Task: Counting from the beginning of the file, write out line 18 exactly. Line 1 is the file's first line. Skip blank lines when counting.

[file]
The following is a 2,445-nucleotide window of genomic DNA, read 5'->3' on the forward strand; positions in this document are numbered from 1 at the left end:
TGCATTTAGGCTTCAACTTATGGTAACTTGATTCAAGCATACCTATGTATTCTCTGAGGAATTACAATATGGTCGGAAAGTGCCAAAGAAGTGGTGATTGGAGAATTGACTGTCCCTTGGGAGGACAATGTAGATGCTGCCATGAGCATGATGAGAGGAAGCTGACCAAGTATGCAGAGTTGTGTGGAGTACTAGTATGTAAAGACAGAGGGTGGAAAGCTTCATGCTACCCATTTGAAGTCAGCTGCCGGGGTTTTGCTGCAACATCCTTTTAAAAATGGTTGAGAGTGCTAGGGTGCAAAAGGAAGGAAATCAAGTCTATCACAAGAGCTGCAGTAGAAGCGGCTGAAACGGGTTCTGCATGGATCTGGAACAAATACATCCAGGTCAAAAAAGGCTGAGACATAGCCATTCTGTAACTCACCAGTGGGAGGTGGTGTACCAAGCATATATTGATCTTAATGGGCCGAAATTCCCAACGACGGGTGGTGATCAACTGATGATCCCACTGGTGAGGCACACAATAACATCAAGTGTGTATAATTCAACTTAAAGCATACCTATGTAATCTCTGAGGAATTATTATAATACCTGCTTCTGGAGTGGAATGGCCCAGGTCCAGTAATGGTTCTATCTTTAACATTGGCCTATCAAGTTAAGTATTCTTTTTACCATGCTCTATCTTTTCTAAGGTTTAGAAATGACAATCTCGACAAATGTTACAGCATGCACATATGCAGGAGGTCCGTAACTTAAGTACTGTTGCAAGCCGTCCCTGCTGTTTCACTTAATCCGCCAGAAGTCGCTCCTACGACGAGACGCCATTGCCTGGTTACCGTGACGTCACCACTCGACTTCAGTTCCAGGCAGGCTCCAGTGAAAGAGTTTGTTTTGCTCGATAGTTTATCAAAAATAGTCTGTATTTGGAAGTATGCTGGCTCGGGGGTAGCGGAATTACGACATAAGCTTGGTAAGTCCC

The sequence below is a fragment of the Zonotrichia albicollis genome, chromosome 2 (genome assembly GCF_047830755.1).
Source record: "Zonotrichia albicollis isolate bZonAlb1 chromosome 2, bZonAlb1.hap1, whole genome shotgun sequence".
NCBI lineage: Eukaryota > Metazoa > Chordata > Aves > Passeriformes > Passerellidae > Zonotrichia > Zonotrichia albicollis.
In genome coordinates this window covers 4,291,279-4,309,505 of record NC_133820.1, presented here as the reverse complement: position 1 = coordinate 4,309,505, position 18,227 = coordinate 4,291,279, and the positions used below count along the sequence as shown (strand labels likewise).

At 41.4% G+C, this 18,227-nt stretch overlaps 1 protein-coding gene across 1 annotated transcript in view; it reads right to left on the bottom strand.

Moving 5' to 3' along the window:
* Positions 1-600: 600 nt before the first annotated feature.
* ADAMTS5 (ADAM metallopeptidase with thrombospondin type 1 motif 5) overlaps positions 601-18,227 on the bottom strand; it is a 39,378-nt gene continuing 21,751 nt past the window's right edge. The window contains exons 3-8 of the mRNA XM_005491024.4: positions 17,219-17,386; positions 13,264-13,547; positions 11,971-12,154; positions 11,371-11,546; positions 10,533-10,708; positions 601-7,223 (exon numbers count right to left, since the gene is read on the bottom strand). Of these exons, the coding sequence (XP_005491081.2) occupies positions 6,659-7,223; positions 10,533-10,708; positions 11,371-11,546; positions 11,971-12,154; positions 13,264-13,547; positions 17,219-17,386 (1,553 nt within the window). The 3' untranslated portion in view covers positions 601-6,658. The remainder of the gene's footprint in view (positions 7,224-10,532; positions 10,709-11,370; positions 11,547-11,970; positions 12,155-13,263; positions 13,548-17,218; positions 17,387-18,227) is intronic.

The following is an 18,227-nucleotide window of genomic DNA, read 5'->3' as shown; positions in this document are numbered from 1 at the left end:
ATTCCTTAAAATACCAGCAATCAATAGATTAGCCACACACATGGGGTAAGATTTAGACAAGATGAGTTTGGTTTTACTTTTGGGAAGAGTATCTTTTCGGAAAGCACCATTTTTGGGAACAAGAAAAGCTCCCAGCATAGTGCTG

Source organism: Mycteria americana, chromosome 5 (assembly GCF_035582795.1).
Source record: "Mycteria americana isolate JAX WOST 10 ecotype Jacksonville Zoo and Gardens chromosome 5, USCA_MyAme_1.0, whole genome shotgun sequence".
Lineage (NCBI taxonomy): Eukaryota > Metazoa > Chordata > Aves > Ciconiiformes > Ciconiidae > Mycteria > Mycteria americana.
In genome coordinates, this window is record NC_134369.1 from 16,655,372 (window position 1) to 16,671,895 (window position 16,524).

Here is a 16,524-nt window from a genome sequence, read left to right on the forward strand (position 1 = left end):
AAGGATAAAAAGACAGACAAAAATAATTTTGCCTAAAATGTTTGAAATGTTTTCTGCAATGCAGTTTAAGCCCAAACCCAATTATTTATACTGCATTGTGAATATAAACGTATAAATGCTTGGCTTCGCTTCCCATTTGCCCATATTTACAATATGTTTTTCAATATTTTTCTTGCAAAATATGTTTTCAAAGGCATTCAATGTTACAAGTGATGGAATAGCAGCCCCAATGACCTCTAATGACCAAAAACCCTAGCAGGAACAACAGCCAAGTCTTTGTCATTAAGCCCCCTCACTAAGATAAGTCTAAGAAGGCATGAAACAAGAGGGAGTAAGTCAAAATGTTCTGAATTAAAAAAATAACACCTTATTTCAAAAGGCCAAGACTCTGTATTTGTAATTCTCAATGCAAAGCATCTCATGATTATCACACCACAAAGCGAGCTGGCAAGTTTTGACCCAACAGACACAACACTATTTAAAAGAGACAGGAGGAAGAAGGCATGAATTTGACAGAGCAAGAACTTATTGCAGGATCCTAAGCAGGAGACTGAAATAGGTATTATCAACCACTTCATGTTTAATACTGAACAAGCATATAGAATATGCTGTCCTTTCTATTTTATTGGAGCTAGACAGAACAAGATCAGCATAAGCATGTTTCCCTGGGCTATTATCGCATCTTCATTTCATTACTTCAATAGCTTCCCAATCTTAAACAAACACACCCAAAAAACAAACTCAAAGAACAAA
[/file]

AAGGATAAAAAGACAGACAAAAATAATTTTGCCTAAAATGTTTGAAATGTTTTCTGCAATGCAGTTTAAGCCCAAACCCAATTATTTATACTGCATTGTGAATATAAACGTATAAATGCTTGGCTTCGCTTCCCATTTGCCCATATTTACAATATGTTTTTCAATATTTTTCTTGCAAAATATGTTTTCAAAGGCATTCAATGTTACAAGTGATGGAATAGCAGCCCCAATGACCTCTAATGACCAAAAACCCTAGCAGGAACAACAGCCAAGTCTTTGTCATTAAGCCCCCTCACTAAGATAAGTCTAAGAAGGCATGAAACAAGAGGGAGTAAGTCAAAATGTTCTGAATTAAAAAAATAACACCTTATTTCAAAAGGCCAAGACTCTGTATTTGTAATTCTCAATGCAAAGCATCTCATGATTATCACACCACAAAGCGAGCTGGCAAGTTTTGACCCAACAGACACAACACTATTTAAAAGAGACAGGAGGAAGAAGGCATGAATTTGACAGAGCAAGAACTTATTGCAGGATCCTAAGCAGGAGACTGAAATAGGTATTATCAACCACTTCATGTTTAATACTGAACAAGCATATAGAATATGCTGTCCTTTCTATTTTATTGGAGCTAGACAGAACAAGATCAGCATAAGCATGTTTCCCTGGGCTATTATCGCATCTTCATTTCATTACTTCAATAGCTTCCCAATCTTAAACAAACACACCCAAAAAACAAACTCAAAGAACAAA